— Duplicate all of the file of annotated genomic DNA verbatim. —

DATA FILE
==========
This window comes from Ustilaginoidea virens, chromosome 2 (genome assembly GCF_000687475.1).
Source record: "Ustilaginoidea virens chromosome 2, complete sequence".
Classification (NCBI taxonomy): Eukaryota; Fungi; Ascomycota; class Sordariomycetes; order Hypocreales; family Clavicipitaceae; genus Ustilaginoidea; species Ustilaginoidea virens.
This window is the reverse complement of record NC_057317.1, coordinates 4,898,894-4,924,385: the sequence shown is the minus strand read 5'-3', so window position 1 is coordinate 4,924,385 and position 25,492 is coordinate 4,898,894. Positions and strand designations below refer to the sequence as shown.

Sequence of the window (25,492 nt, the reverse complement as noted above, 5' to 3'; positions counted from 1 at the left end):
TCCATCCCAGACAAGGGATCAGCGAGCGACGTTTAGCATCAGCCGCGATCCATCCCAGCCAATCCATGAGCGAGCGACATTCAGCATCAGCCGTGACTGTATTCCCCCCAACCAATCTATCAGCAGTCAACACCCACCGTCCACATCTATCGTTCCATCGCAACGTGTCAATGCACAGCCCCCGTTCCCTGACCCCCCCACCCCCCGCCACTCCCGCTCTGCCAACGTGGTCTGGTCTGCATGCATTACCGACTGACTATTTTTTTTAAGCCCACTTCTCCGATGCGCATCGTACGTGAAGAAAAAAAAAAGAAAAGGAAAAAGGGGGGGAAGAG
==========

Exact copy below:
This window comes from Ustilaginoidea virens, chromosome 2 (genome assembly GCF_000687475.1).
Source record: "Ustilaginoidea virens chromosome 2, complete sequence".
Classification (NCBI taxonomy): Eukaryota; Fungi; Ascomycota; class Sordariomycetes; order Hypocreales; family Clavicipitaceae; genus Ustilaginoidea; species Ustilaginoidea virens.
This window is the reverse complement of record NC_057317.1, coordinates 4,898,894-4,924,385: the sequence shown is the minus strand read 5'-3', so window position 1 is coordinate 4,924,385 and position 25,492 is coordinate 4,898,894. Positions and strand designations below refer to the sequence as shown.

Sequence of the window (25,492 nt, the reverse complement as noted above, 5' to 3'; positions counted from 1 at the left end):
TCCATCCCAGACAAGGGATCAGCGAGCGACGTTTAGCATCAGCCGCGATCCATCCCAGCCAATCCATGAGCGAGCGACATTCAGCATCAGCCGTGACTGTATTCCCCCCAACCAATCTATCAGCAGTCAACACCCACCGTCCACATCTATCGTTCCATCGCAACGTGTCAATGCACAGCCCCCGTTCCCTGACCCCCCCACCCCCCGCCACTCCCGCTCTGCCAACGTGGTCTGGTCTGCATGCATTACCGACTGACTATTTTTTTTAAGCCCACTTCTCCGATGCGCATCGTACGTGAAGAAAAAAAAAAGAAAAGGAAAAAGGGGGGGAAGAG